The work can be compared to the Kakongo series studied by Marc Léo Felix: although the Kakongo borrowed basic elements from the world of the Kongo, their sculpture is more focused on objects linked to the clan than to objects of prestige such as the emblems of chiefs or other notable individuals. They made objects filled with special powers, including a wide range of statuettes that were "activated" by symbolic ingredients and by ritual handling from a specialist. In particular, statuettes were covered with various additions to the right raised arm, with the hand including a space for a weapon, which was used to protect the village. (In. Marc Leo Felix, Art et Kongos - Les peuples Kongophones et leur sculpture Biteki bia Bakongo, vol 1: Les Kongo du Nord, Zaire Basin Art History Research Center, Brussels, 1995, page 95)

Bakongo nkissi nkondi power figure, Democratic Republic of the Congo H. 16.7 in Provenance: Collection Jacques Hautelet, Louvain, San Diego Collection privée américaine An effigy w…

Lot n° 17 - Dan/We mask, Côte d'Ivoire
H. 10 in - W. 5.9 in

Provenance:
- Collecté par Emil Storrer, Zürich
- Collection privée

Publication:
- Eberhard Fisher et Himmelheber Hans, Die Kunst der Dan, Rietberg Museum, Zürich, 1976, p. 99, n°71
- Eberhard Fisher et Himmelheber Hans, The Arts of the Dan in West Africa, Rietberg Museum, Zürich, 1984, p. 63, n°67

Emil Storrer (1917-1989), a great traveller and collector, criss-crossed western Africa and especially Ivory Coast in the early 1950s.
In Korhogo, he befriended the car mechanic Simon Escarré, himself a great collector and hunter, as well as Father Convers in the Senufo region. Storrer supplied important pieces to the Rietberg Museum, the Barbier-Mueller Museum and to major private collectors. This dance mask with its striking features is dominated by the strong forehead with brows looming over the questioning, tubular eyes on either side of a strong nose with wide wings. The extremely prominent mouth is open to reveal two daunting rows of blunted teeth. The iron set in the middle of the forehead adds to the mask's power. The mask is encircled by many round and rectangular holes used to tie the mask to the wearer's costume. Behind the mask, with the inscription ‘125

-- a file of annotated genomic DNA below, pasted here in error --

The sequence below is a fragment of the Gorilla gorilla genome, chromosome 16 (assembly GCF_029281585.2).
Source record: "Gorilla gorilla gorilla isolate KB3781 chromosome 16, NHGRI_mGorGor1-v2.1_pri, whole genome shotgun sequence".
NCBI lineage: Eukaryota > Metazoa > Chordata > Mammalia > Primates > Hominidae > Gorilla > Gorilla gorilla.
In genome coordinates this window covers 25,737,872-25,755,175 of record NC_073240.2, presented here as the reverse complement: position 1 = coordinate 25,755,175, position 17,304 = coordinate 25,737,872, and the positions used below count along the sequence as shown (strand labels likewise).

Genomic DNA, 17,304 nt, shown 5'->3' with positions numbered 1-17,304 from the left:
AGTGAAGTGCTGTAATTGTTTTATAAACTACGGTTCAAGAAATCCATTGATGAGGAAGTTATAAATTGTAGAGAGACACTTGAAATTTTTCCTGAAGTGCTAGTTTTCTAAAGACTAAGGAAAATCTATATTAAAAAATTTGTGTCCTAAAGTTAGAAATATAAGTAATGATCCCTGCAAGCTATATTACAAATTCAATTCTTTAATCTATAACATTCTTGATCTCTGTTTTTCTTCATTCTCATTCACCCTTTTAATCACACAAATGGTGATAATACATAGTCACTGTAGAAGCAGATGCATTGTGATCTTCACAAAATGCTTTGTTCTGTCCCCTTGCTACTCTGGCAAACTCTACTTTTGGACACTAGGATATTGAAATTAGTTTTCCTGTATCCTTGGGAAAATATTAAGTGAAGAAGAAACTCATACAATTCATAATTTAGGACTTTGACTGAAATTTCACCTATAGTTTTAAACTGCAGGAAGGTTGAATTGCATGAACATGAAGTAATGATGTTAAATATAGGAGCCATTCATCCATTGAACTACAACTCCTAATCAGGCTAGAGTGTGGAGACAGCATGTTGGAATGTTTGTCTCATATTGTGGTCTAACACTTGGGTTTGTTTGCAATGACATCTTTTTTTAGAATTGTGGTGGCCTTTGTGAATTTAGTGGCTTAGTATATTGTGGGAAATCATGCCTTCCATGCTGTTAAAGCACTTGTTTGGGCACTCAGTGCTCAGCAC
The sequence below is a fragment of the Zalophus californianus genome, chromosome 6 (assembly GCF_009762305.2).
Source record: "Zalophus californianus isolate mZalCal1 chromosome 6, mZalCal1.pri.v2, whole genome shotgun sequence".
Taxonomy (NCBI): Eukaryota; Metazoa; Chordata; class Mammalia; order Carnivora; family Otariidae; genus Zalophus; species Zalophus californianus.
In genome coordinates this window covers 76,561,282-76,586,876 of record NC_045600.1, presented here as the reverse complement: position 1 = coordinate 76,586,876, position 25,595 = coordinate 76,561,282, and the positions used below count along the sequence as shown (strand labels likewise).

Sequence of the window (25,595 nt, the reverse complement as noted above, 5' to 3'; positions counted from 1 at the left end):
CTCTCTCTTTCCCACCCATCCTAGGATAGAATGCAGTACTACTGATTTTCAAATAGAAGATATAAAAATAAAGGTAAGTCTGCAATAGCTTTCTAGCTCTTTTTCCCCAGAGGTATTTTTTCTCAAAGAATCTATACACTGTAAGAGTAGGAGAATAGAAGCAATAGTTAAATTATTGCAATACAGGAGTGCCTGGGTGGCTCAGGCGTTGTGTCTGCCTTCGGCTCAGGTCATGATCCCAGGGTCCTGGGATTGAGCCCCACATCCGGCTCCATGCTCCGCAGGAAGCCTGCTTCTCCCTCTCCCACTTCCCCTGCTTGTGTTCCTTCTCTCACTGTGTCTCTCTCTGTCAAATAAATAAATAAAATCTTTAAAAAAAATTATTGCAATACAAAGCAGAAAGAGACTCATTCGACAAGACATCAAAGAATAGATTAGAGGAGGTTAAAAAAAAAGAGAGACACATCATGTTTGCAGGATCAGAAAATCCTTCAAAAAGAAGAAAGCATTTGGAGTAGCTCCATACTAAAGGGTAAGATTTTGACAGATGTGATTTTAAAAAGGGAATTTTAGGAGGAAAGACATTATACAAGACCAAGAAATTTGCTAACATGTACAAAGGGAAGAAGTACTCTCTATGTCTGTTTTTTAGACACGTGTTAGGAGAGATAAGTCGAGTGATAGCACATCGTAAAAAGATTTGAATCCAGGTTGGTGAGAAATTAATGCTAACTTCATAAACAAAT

Guéré-Dan' written in white ink, traces of adzes can be clearly seen.
There is a very attractive black-brown gloss patina on a hard wood. The mask expresses the proud and threatening male spirit in Poro ceremonies. For boys and villagers, the mask and its wearer inspired fear and respect, while women were not allowed anywhere near the mask during periods of ritual reclusion. This is one of the most beautiful examples of masks of this kind.

Dan/We mask, Côte d'Ivoire H. 10 in W. 5.9 in Provenance: Collecté par Emil Storrer, Zürich Collection privée Publication: Eberhard Fisher et Himmelheber Hans, Die Kunst der Dan, R…

Lot n° 18 - Grebo Mask (Liberia) collected by Mario Meneghini
Grebo mask, Liberia
Wood and pigments
H. 44.8 cm - L. 25.4 cm - D. 12.7 cm

Provenance:
- Mario Meneghini, Italie, collecté au Liberia en 1968
- Sotheby's New York, 19 mai 2000, lot 226
- Collection privée

Exhibition:
- Le Grande Scultura dell'Africa Nera, Forte di Belvedere, Florence, 15 juillet - 29 Octobre 1989
- Le Grand Héritage - Sculptures de l'Afrique Noire, Musée Dapper, Paris, 25 mai - 15 septembre 1992
- Miniature Masks from West Africa: Lorenzelli Arte, Milan, octobre - décembre 1997
- Africa - Capolavori da un Continente, Galleria d'Arte Moderna, Turin, 2 octobre 2003 - 15 février 2004

Bibliographie:
- Mario Meneghini, The Grebo Mask, African Arts, 1974, p. 37, fig. 3
- Ezio Bassani, La Grande Scultura Dell'Africa Nera, Florence, 1989, p. 239, fig. 46.
- Ezio Bassani, Le Grand Héritage: Sculptures de l'Afrique Noire, Paris: Musée Dapper, 1992, p. 150
- Karl Ferdinand Schaedler, Afrikanische Kunst: Stilformen u.Kultgegen-stände von mehr als 100 Stämmen, Munich: Heyne, 1997, p. 52, fig. 24
- Aldo Tagliaferri, Miniature Masks from West Africa, Milan, 1997, p. 52